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Eur J Neurol. 2014 Feb;21(2):353-6. doi: 10.1111/ene.12161. Epub 2013 May 17.

Urinary profile of catecholamines and metabolites in Parkinson patients with deep brain stimulation.

Author information

1
Neurology Department, Hospital de São João, Porto, Portugal; Neurology and Neurosurgery Unit of Clinical Neurosciences and Mental Health Department, Faculty of Medicine, University of Porto, Porto, Portugal; Institute for Molecular and Cell Biology, University of Porto, Porto, Portugal.

Abstract

BACKGROUND AND PURPOSE:

Deep brain stimulation of the subthalamic nucleus (DBS-STN) is thought to continuously alter the activity of STN neurons in Parkinson's disease (PD). A chronic decrease in the levodopa dose with continuous STN stimulation may induce plastic neuronal changes.

OBJECTIVE:

The objective of this work was to study urinary excretion of catecholamines in patients with PD before and after DBS-STN.

METHODS:

Twenty-three patients were submitted to DBS-STN, and evaluated before and after surgery with respect to catecholamines and metabolites in 24-h urine measured by high-performance liquid chromatography with electrochemical detection.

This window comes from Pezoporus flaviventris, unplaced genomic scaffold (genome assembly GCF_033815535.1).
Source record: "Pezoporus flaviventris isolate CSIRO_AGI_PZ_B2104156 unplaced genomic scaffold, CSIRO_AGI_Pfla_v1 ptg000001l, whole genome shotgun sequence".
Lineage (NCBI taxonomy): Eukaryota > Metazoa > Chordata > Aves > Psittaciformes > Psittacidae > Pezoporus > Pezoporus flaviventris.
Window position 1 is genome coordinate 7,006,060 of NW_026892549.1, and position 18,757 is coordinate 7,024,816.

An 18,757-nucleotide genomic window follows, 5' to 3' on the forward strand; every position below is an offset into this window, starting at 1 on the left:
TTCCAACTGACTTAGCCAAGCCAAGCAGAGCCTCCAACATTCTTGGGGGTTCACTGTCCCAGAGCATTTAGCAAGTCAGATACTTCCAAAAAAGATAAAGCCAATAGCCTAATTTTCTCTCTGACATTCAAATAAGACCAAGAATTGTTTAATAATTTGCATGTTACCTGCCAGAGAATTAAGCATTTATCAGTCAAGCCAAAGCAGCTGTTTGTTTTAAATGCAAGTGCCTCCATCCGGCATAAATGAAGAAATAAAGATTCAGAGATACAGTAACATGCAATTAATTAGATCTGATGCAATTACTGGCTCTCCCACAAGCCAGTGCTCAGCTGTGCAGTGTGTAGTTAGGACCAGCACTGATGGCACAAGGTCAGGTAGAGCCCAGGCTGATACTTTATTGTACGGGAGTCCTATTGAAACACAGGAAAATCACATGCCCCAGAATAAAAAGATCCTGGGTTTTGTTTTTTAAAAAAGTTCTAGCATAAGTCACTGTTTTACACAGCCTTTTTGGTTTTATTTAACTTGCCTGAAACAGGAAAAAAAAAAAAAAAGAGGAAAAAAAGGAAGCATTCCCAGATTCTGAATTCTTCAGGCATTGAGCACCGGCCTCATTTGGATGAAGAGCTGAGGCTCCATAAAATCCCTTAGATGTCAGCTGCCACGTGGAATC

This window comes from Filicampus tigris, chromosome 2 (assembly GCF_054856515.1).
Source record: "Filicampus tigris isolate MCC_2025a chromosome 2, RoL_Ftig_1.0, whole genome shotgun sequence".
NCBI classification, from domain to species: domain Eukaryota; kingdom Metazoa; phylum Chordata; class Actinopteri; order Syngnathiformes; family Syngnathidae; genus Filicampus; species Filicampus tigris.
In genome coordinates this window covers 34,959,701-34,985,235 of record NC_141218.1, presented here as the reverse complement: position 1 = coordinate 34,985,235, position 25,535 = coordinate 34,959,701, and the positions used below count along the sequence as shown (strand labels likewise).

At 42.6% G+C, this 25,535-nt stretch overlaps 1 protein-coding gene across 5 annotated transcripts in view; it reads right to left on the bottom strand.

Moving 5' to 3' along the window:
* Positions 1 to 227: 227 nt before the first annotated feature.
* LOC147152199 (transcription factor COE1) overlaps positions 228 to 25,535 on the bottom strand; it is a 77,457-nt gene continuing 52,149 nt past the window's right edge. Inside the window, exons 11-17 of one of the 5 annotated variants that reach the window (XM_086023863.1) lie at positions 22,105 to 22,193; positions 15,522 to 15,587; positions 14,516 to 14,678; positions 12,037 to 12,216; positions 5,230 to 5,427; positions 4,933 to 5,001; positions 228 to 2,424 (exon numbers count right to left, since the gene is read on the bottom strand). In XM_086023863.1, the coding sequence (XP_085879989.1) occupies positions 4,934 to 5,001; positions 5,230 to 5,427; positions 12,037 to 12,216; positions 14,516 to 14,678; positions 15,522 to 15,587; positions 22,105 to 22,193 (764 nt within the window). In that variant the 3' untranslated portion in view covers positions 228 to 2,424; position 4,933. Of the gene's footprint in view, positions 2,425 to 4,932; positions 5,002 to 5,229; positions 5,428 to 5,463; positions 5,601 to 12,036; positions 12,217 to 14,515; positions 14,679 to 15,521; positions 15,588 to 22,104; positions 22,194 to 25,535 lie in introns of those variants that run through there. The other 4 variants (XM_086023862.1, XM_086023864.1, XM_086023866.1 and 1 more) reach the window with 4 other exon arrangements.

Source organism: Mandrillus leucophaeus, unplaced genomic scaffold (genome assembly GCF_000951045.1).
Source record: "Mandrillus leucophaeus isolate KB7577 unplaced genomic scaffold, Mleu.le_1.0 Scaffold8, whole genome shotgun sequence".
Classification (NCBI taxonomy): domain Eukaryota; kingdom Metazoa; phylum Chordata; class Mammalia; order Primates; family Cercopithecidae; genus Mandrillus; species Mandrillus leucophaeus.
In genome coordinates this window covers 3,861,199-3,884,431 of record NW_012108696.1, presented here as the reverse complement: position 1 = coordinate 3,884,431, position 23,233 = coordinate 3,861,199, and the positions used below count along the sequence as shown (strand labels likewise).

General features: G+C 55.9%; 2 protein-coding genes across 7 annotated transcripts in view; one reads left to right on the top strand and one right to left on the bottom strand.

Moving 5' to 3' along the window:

RESULTS:

Of the 23 patients evaluated, a significant decrease of about 60% in the urinary excretion of L-3,4-dihydroxyphenylalanine (L-DOPA; in nmol/mg creatinine/24 h) was observed 1 week after DBS-STN. Moreover, in 17 patients with a follow-up of 8 weeks after surgery, there was a further 50% decrease in urinary L-DOPA levels, dropping to about 75% of the values before surgery. There was also a significant decrease in dopamine (DA) and 3,4-dihydroxyphenylacetic acid (DOPAC) levels 1 week after DBS-STN that was no longer present 8 weeks after. A significant increase in the DA/l-DOPA ratio was observed 1 week after surgery, with a further increase 8 weeks after surgery.

CONCLUSION:

After DBS-STN, the DA/l-DOPA ratio, an indirect measure of DA synthesis, increased. These results show that DBS-STN may improve the efficacy of oral levodopa.

KEYWORDS:

Parkinson's disease; catecholamines; deep brain stimulation; levodopa; subthalamic nucleus

PMID:
23679894
DOI:
10.1111/ene.12161
[Indexed for MEDLINE]

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